A Brief History of Cool Aid
40 Years of Vital Community Services
The Victoria Cool Aid Society traces its origins to June 10th, 1968, when “Cool Aid” was officially founded to provide emergency shelter for transient youth travelling the country. On August 18th, 1970, the “Cool Aid Free Medical Clinic ” opened its doors. On July 29th, 1971, the “Cool Aid Youth Hostel” opened. On May 3rd, 1972, the “Fernwood Dental Clinic” began operation. On October 28th, 1976, Cool Aid was incorporated as the Victoria Cool Aid Society.
Throughout the 1980s, Cool Aid grew as one of British Columbia’s largest non-profit organizations. Today, the society operates a diverse range of housing, social and health services for those in our community who are most vulnerable. The Victoria Cool Aid Society works to eliminate homelessness by advocating for and providing clients with supported housing, emergency shelter, and integrated health and life skill services – and has been doing so since 1968. Cool Aid’s 40th Anniversary activities are described elsewhere on the web site.
This story provided courtesy of Shaw TV Victoria and hosted on Cool Aid’s YouTube channel.
A Growing Commitment to Housing
There was a time when the homeless, poor, ill and addicted people returned again and again to emergency shelters in the city – they simply had nowhere else to go. Affordable housing in the 1980s was drying up and large mental institutions were shutting down, leaving people with little support for getting off the street. Shelter workers were frustrated to see the cycles of homelessness unbroken, and the homeless themselves were trapped in an eviction cycle from whatever, often substandard, housing they could find.
Cool Aid’s Housing Program is specifically designed for the hard-to-house homeless population in our community. It demonstrates the success of how a supported, independent living, social housing, not-for-profit model can provide a very cost-effective solution to the crisis of homelessness in Canada.
The housing program began approximately 18 years ago with the opening of Swift House, and now includes the Pandora Apartments, Mike Gidora Place, Johnson Manor, FairWay Woods, Desmond House, Cedar Grove and Hillside Terrace. In addition, we are in the process of developing new housing initiatives, and educating the community about issues related to homelessness. All of our tenants have been either homeless, or homeless-at-risk, and all manage issues related to mental health and addictions.
Swift House was designed specifically for the hard-tohouse, and it was the first supported independent-living project of its kind in Canada. It opened in 1991, and provides 26 subsidized apartments with resident support workers. The project soon developed into a tenant-involved community. Residents set up a social space, became involved in decision-making, and took on caretaking duties of their building.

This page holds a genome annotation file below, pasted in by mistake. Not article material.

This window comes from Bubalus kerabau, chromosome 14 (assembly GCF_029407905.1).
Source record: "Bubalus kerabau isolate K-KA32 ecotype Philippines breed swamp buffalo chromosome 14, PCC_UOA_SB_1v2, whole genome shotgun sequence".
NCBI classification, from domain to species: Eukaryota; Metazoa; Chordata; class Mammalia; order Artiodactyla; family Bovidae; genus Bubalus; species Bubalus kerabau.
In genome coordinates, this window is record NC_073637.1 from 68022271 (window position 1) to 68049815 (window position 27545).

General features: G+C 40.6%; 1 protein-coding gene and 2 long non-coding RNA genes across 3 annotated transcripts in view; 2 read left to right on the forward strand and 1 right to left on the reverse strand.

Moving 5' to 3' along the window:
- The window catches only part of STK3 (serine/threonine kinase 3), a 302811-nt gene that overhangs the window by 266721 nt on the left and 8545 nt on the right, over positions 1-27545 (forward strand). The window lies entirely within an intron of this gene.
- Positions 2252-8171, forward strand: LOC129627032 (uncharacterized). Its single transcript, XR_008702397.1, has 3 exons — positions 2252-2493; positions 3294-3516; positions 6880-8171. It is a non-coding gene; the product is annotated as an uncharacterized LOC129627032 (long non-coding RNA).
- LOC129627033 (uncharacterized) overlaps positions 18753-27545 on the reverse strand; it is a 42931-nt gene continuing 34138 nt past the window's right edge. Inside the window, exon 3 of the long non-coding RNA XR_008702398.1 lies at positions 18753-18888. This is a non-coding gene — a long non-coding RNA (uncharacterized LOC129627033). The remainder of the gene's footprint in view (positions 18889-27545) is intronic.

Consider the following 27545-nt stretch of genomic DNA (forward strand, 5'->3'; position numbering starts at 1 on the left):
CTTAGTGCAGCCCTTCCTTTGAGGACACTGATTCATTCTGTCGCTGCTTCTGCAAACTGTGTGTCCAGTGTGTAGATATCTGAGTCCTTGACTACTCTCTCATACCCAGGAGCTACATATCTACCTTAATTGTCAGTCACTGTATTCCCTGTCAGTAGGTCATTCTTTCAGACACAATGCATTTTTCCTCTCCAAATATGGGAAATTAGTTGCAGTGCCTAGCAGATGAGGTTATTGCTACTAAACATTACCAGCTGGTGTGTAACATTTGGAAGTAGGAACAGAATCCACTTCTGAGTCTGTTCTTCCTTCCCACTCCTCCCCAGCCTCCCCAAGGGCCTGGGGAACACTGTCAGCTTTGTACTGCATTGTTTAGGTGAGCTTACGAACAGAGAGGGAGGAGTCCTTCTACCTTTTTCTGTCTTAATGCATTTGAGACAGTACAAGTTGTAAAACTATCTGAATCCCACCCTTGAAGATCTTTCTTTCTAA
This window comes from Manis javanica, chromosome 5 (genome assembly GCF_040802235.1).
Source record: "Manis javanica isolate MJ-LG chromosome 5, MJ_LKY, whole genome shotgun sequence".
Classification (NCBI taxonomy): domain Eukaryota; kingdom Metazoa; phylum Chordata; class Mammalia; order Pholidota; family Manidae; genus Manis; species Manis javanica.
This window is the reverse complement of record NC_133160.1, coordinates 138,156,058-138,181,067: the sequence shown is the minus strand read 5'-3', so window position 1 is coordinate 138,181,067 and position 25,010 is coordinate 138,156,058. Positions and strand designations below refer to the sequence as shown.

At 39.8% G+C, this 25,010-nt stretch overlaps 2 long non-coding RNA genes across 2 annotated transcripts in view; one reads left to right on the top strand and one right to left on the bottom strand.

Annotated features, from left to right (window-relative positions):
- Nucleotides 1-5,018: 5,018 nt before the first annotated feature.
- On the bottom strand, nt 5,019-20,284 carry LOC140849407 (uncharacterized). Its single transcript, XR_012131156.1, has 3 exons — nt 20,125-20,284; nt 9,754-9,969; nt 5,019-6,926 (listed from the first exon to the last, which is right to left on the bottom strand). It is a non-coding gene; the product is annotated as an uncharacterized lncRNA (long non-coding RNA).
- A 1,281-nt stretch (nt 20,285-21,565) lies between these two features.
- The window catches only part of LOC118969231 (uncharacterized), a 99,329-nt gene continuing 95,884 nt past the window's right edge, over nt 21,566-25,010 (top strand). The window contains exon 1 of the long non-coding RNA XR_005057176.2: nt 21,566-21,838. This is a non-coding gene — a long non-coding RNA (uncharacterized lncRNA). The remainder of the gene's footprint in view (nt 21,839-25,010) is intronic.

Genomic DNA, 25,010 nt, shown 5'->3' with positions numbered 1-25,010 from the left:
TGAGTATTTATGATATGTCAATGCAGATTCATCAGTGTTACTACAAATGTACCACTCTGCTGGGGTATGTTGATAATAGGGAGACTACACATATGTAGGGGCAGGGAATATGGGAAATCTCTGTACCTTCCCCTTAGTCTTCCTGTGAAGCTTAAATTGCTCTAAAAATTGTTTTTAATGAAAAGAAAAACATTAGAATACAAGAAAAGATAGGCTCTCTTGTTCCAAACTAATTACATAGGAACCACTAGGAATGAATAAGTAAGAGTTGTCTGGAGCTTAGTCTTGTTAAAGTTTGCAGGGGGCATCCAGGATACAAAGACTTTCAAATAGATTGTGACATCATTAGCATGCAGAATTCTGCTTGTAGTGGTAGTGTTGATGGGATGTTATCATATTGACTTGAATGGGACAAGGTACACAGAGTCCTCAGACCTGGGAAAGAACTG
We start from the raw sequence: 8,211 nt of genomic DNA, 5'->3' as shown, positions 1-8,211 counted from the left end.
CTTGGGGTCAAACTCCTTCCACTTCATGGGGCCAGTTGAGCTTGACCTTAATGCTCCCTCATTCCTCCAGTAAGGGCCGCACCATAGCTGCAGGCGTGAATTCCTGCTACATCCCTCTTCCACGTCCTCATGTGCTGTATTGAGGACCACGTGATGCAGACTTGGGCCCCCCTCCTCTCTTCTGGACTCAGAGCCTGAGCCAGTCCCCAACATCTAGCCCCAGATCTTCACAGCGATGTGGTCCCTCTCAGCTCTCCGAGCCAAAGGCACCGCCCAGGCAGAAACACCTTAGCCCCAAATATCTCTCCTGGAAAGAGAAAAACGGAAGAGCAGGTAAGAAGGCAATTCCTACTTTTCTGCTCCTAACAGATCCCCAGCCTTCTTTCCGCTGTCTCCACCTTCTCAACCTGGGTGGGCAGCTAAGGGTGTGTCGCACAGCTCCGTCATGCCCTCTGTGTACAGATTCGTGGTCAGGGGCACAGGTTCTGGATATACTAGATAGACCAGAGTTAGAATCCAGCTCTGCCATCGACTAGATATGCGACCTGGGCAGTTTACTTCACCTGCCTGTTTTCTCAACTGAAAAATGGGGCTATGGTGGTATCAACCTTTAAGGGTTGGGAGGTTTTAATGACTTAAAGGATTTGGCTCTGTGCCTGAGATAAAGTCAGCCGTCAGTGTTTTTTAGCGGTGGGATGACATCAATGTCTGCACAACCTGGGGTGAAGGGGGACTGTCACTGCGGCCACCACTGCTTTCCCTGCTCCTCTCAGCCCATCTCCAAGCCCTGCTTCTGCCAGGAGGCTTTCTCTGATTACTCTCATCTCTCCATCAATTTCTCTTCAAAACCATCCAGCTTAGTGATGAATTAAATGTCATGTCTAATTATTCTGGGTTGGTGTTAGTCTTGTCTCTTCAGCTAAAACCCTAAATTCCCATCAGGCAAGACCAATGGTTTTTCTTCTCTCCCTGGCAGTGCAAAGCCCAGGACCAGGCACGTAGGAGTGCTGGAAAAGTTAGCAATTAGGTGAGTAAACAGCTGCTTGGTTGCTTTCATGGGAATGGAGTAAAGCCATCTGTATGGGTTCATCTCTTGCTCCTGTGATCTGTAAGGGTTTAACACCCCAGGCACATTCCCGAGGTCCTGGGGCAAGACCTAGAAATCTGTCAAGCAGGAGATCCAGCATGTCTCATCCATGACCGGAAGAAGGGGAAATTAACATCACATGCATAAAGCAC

The Pandora Project was our next development, and it incorporated feedback from many of the Swift House tenants. It is comprised of the Pandora Apartments, the Downtown Community Activity Centre (DCAC), and the YM/YWCA Youth Apartments. The Pandora Apartments opened in 1997, and provides 32 supported independent living suites. Resident support workers facilitate tenant-run newsletters, in-house choir groups, community kitchens, art therapy sessions, regular shopping expeditions, camping trips and work searches.
The Acitivity Centre opened in 1997, and plays a key role in allowing residents of all our housing projects and other downtown community members a chance to build friendships, have access to recreational facilities. The downtown Centre is available for rentals, which offers a mid-size gymnasium, a non-commercial kitchen, and an outdoor courtyard.
In 1998, the YM/YWCA opened eight units of transitional youth housing geared toward teaching life skills and good tenancy skills to youth aged 15 to 19. Each youth, with the help of their counsellor, developed a plan to enhance their independence, self-esteem and quality of life within a community-oriented living environment.
Mike Gidora Place was named in memory of Cool Aid’s former financial administrator Mike Gidora. It opened in 2000, and provides 45 subsidized independent living apartments. Mike Gidora is also the site for the REES Network and the Community Casual Labour Pool.
Johnson Manor was built on the success of Swift House and the Pandora Apartments. It is designed for tenants who have had the most difficulty in maintaining safe, affordable housing. It opened in 2001, and provides 24-hour on-site support for 20 residents. It has proven to be a cost-effective model for dealing with individuals managing mental health and poly-substance use issues.
FairWay Woods opened in 2003, and provides 32 units of supportive housing for seniors with special needs who are homeless, or are at risk of becoming homeless in Langford. It is close to bus service, parks, walkways, and has easy accessibility to stores and restaurants. Staff members provide 24-hour on-site support for the residents. Dinner is provided each day in the dining room, and gives residents an opportunity to build friendships with one another.
Hillside Terrace is our newest housing project. It opened in 2005, and co-located with the Aberdeen Seniors Centre. Hillside Terrace provides 45 subsidized, wheelchair accessible, one-bedroom apartments to seniors who have difficulty fitting into regular housing situations and need a higher level of care. The Vancouver Island Health Authority provides personal care and Cool Aid the housing infrastructure plus community development within the building.
This story hosted on Cool Aid’s YouTube channel.